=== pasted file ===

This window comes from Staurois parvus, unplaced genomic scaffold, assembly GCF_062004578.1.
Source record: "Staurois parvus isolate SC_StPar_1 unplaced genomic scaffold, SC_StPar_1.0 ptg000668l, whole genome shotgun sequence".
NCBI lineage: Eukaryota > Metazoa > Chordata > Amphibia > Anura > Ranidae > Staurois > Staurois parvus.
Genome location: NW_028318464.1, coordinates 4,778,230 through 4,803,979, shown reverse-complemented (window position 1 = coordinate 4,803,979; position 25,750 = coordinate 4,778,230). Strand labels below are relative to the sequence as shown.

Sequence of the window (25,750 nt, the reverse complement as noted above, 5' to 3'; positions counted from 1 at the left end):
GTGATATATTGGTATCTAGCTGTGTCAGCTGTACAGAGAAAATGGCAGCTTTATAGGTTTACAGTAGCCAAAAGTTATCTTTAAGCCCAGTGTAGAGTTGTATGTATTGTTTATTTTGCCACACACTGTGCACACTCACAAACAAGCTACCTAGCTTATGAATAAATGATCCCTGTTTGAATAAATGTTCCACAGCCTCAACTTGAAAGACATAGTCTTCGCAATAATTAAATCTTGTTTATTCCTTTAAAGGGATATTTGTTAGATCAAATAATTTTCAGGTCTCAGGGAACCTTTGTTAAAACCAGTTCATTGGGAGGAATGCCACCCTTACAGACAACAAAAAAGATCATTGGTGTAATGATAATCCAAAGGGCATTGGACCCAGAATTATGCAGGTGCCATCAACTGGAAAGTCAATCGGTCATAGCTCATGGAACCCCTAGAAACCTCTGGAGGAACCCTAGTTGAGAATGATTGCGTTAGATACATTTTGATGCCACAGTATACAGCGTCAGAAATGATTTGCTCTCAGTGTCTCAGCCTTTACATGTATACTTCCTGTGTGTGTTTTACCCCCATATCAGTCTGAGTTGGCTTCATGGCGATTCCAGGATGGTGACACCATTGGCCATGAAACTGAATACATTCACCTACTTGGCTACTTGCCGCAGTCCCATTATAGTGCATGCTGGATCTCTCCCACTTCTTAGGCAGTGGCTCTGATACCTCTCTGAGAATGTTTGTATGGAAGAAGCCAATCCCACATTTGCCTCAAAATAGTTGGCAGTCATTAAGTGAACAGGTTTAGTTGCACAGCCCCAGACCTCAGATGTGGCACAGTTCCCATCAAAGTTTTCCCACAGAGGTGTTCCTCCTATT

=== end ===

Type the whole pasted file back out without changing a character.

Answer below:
This window comes from Staurois parvus, unplaced genomic scaffold, assembly GCF_062004578.1.
Source record: "Staurois parvus isolate SC_StPar_1 unplaced genomic scaffold, SC_StPar_1.0 ptg000668l, whole genome shotgun sequence".
NCBI lineage: Eukaryota > Metazoa > Chordata > Amphibia > Anura > Ranidae > Staurois > Staurois parvus.
Genome location: NW_028318464.1, coordinates 4,778,230 through 4,803,979, shown reverse-complemented (window position 1 = coordinate 4,803,979; position 25,750 = coordinate 4,778,230). Strand labels below are relative to the sequence as shown.

Sequence of the window (25,750 nt, the reverse complement as noted above, 5' to 3'; positions counted from 1 at the left end):
GTGATATATTGGTATCTAGCTGTGTCAGCTGTACAGAGAAAATGGCAGCTTTATAGGTTTACAGTAGCCAAAAGTTATCTTTAAGCCCAGTGTAGAGTTGTATGTATTGTTTATTTTGCCACACACTGTGCACACTCACAAACAAGCTACCTAGCTTATGAATAAATGATCCCTGTTTGAATAAATGTTCCACAGCCTCAACTTGAAAGACATAGTCTTCGCAATAATTAAATCTTGTTTATTCCTTTAAAGGGATATTTGTTAGATCAAATAATTTTCAGGTCTCAGGGAACCTTTGTTAAAACCAGTTCATTGGGAGGAATGCCACCCTTACAGACAACAAAAAAGATCATTGGTGTAATGATAATCCAAAGGGCATTGGACCCAGAATTATGCAGGTGCCATCAACTGGAAAGTCAATCGGTCATAGCTCATGGAACCCCTAGAAACCTCTGGAGGAACCCTAGTTGAGAATGATTGCGTTAGATACATTTTGATGCCACAGTATACAGCGTCAGAAATGATTTGCTCTCAGTGTCTCAGCCTTTACATGTATACTTCCTGTGTGTGTTTTACCCCCATATCAGTCTGAGTTGGCTTCATGGCGATTCCAGGATGGTGACACCATTGGCCATGAAACTGAATACATTCACCTACTTGGCTACTTGCCGCAGTCCCATTATAGTGCATGCTGGATCTCTCCCACTTCTTAGGCAGTGGCTCTGATACCTCTCTGAGAATGTTTGTATGGAAGAAGCCAATCCCACATTTGCCTCAAAATAGTTGGCAGTCATTAAGTGAACAGGTTTAGTTGCACAGCCCCAGACCTCAGATGTGGCACAGTTCCCATCAAAGTTTTCCCACAGAGGTGTTCCTCCTATT